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Nissan Leaf
The 2013 model is expected to have a 25 percent boost, putting its U.S. EPA rating in the 90 mile range

New versions of Nissan's all-electric Leaf are expected to be a bit different with the 2013 model year.

According to High Gear Media, the 2013 Nissan Leaf will not only have new features like a 6.6 kilowatt charger and leather seats, but also a model with longer range and another with a smaller battery pack (which will be cheaper).

The Nissan Leaf is currently rated a 73 mile range by the EPA. This, of course, depends on factors like speed, the use of air conditioing/heat and the temperature outside. But the latest news report mentions that the 2013 model with a longer range will have a 25 percent improvement, putting the Leaf's U.S. EPA rating in the 90 mile range.

That kind of boost would put the Leaf ahead of EVs like the Ford Focus Electric, which has an EPA rating of 76 miles, and the Coda Sedan, which has an EPA rating of 88 miles.

The cheaper 2013 Leaf may only be released in Japan, but that hasn't been confirmed yet. The price of that model is unclear as well.

In addition to range, price and battery size changes, the 2013 Leaf models are expected to have design changes as well.

Nissan wasn't supposed to make many of these changes for at least another year, but with sales in the U.S. sitting at unimpressive numbers, Nissan recognizes that it's going to have to spruce the EV up in order to justify production at its Tennessee factory.

Earlier this month, it was reported that Nissan expected to sell 20,000 EVs in the U.S. during 2012, but has only sold 3,543 so far. Only 395 Leafs were sold alone in the month of July, which was a 58 percent drop compared to sales in July 2011.


Source: High Gear Media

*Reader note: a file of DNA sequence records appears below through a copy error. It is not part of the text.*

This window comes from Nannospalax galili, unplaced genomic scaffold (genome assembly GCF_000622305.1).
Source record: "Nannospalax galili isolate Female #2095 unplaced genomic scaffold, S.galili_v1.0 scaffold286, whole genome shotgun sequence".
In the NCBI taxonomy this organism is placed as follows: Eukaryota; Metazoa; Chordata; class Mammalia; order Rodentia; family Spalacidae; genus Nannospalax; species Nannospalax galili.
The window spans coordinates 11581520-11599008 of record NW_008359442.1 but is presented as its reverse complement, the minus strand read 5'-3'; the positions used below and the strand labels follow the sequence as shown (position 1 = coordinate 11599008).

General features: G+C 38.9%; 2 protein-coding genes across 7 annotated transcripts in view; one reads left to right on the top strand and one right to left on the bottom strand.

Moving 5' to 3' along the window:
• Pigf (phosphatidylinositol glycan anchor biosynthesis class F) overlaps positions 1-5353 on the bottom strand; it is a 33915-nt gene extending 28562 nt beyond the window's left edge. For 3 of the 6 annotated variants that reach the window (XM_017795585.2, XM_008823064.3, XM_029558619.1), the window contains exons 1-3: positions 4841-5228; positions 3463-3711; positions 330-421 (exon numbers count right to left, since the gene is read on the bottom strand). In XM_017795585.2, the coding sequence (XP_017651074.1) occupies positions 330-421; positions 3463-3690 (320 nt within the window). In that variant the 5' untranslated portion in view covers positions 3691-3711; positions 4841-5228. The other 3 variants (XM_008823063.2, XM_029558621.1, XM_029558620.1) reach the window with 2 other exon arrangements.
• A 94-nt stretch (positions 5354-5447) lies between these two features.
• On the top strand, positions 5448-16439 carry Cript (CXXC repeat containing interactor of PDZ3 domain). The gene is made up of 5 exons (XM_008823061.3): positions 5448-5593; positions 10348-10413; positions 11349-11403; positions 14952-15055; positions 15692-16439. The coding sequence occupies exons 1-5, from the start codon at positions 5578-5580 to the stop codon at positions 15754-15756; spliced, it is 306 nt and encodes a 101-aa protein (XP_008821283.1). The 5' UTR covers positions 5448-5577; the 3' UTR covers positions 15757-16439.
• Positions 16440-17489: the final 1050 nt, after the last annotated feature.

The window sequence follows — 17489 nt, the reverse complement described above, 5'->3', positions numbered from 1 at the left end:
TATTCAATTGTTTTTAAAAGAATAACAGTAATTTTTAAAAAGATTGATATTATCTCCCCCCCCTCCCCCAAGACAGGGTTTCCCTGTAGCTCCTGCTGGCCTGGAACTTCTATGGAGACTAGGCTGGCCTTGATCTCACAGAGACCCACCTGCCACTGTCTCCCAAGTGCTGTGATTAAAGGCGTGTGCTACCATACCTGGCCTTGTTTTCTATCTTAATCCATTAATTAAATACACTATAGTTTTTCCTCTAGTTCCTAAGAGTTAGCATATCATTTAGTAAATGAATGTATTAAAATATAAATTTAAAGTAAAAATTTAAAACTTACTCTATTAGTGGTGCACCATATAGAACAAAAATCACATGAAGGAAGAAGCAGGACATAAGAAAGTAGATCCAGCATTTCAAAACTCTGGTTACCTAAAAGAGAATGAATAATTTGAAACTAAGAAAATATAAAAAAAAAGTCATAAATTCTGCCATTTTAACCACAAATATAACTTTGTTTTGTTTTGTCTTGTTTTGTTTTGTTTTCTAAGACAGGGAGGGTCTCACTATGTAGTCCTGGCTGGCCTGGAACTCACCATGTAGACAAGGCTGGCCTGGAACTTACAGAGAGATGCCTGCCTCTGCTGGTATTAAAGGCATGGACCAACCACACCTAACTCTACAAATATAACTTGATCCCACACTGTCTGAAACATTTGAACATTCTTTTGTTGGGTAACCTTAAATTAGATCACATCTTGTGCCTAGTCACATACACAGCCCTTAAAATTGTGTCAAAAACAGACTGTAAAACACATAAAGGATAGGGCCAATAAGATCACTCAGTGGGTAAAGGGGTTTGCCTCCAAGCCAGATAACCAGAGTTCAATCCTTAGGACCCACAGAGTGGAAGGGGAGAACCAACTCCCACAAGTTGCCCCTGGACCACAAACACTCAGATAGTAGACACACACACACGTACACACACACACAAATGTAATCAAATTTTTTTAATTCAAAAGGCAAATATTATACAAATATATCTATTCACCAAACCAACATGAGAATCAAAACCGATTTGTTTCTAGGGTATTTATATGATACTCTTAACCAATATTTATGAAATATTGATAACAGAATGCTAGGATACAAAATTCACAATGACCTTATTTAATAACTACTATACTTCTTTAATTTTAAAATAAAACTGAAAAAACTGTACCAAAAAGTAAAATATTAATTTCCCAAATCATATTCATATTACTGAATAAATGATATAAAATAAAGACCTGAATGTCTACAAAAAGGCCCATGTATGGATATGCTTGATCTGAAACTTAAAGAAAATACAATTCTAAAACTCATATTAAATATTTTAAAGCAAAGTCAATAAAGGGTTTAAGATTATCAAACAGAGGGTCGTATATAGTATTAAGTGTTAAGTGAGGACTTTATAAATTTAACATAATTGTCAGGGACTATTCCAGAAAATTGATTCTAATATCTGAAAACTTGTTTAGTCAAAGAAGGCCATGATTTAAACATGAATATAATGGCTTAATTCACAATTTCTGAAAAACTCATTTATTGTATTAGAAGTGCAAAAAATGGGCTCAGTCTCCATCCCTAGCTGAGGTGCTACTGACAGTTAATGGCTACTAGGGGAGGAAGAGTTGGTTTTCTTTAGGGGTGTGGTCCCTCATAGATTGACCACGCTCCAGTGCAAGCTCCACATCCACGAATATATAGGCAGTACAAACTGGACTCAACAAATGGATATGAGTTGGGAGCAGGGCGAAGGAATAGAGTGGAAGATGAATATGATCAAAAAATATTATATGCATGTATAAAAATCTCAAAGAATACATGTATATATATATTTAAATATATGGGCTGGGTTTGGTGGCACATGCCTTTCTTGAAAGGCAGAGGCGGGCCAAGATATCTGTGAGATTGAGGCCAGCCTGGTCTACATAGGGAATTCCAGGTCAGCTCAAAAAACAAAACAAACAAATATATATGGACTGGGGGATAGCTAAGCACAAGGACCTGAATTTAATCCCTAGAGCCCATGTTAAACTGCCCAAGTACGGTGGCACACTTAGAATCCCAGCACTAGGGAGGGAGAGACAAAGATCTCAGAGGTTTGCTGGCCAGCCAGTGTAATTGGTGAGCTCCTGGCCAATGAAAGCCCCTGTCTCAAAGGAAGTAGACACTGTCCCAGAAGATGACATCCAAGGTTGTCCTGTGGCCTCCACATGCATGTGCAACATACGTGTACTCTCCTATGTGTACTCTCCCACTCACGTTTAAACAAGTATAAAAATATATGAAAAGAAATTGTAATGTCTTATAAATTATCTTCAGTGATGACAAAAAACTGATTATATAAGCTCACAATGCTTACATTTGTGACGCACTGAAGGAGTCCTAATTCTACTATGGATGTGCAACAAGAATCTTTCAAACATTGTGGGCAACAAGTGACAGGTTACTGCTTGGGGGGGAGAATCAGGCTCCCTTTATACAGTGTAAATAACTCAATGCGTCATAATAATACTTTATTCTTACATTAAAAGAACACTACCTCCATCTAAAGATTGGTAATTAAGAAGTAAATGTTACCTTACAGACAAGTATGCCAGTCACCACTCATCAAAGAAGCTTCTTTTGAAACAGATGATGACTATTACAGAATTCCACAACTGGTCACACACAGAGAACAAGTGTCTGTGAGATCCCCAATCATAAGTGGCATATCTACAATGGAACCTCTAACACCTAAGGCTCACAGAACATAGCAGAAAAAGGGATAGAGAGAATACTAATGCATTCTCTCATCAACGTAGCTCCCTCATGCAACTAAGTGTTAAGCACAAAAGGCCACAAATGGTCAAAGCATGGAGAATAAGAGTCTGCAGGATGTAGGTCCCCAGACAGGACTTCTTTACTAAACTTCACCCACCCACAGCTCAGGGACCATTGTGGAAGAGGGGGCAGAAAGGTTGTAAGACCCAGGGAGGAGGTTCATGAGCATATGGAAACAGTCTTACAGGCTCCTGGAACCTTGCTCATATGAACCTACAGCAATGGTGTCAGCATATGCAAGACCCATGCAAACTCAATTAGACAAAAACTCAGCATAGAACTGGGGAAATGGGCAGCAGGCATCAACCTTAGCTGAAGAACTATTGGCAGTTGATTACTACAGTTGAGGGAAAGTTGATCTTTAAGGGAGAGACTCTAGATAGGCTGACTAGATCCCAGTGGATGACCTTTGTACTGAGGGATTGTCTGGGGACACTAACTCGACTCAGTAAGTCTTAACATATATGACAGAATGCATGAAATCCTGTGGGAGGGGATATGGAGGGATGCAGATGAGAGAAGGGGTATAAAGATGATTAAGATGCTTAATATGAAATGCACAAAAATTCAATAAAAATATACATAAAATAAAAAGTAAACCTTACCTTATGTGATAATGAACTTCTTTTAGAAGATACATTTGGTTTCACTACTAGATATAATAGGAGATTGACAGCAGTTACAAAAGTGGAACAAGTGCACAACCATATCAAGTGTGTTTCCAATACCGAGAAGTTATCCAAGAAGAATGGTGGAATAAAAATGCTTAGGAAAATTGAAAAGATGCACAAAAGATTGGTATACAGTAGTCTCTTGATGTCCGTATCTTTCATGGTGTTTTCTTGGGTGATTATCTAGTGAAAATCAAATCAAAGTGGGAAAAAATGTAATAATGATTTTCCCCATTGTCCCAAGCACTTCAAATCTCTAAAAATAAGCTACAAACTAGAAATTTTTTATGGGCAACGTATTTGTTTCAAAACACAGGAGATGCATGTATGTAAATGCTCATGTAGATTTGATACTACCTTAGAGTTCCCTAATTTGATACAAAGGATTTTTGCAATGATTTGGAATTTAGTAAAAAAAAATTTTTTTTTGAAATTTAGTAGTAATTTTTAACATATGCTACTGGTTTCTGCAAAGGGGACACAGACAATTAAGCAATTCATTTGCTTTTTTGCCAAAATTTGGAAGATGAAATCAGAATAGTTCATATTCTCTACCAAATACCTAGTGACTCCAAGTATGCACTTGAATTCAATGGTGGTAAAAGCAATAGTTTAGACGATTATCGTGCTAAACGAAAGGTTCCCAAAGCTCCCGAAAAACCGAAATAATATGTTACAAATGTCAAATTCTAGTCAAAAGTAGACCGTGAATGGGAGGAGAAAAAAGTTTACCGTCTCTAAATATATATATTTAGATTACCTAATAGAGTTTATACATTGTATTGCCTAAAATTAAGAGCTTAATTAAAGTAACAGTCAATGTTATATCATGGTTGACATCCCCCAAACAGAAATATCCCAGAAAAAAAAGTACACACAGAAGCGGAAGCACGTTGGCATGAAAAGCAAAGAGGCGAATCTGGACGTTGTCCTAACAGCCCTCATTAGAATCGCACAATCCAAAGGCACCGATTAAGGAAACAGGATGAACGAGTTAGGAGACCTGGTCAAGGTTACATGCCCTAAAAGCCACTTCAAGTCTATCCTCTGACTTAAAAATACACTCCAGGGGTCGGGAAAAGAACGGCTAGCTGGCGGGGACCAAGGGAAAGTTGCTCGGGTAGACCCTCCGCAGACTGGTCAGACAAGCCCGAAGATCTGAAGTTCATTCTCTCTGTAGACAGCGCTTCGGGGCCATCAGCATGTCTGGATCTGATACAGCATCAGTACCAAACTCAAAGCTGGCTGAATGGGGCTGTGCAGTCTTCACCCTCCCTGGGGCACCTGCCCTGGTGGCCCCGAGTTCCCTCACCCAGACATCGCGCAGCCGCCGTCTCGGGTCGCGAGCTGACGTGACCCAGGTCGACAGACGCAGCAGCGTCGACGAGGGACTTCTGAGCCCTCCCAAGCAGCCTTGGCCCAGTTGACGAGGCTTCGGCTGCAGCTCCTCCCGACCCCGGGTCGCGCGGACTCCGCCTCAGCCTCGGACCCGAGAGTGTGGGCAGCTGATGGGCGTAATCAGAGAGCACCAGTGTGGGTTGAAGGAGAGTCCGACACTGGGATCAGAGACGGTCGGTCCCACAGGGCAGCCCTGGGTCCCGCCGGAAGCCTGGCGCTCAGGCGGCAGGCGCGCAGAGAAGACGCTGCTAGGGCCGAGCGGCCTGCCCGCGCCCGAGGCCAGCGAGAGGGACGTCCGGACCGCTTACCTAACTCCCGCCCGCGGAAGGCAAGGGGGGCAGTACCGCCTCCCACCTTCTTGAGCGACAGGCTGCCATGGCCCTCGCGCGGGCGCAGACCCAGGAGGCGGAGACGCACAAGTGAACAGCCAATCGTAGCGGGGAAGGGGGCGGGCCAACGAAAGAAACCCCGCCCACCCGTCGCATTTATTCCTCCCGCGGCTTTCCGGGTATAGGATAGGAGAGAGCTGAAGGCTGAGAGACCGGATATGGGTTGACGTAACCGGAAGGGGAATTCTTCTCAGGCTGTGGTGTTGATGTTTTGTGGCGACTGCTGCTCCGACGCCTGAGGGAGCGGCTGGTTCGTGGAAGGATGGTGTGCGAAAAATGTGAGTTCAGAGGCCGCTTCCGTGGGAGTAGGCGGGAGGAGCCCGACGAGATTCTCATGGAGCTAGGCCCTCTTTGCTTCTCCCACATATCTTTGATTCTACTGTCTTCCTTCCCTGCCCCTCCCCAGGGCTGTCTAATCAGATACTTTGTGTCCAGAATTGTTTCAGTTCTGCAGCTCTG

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RE: Who killed teh EV cars ?
By JediJeb on 8/17/2012 2:18:45 PM , Rating: 2
quote:
Sure its not a big strong car, but it is a city car, and only driven on 30mile/h roads, its pretty ok, and imho save enough to go to get groceries and go to the gym and all the other little trips people make all day.


That's what I was thinking. Not everyone has the need or desire to drive on the freeway. I may hit the four lane highways twice a year myself, the rest of the time is spend on small two lane country roads and through town. Except for a half mile of major road I must travel to get to work I would feel completely safe driving a golf cart as much as anything else.


RE: Who killed teh EV cars ?
By michael67 on 8/17/2012 2:36:26 PM , Rating: 2
We share the three Think City, cars as they are in Norway road-tax free, and most of us have also "real" cars, next to the Think City's we use for holidays and long distances.

We use to own 2 of them, but ware often one short, so 3 months ago we got a 11y old 3th, for about $7000, and we calculated, that it will pay its self back in about 14 months, the way we use them.


"Paying an extra $500 for a computer in this environment -- same piece of hardware -- paying $500 more to get a logo on it? I think that's a more challenging proposition for the average person than it used to be." -- Steve Ballmer














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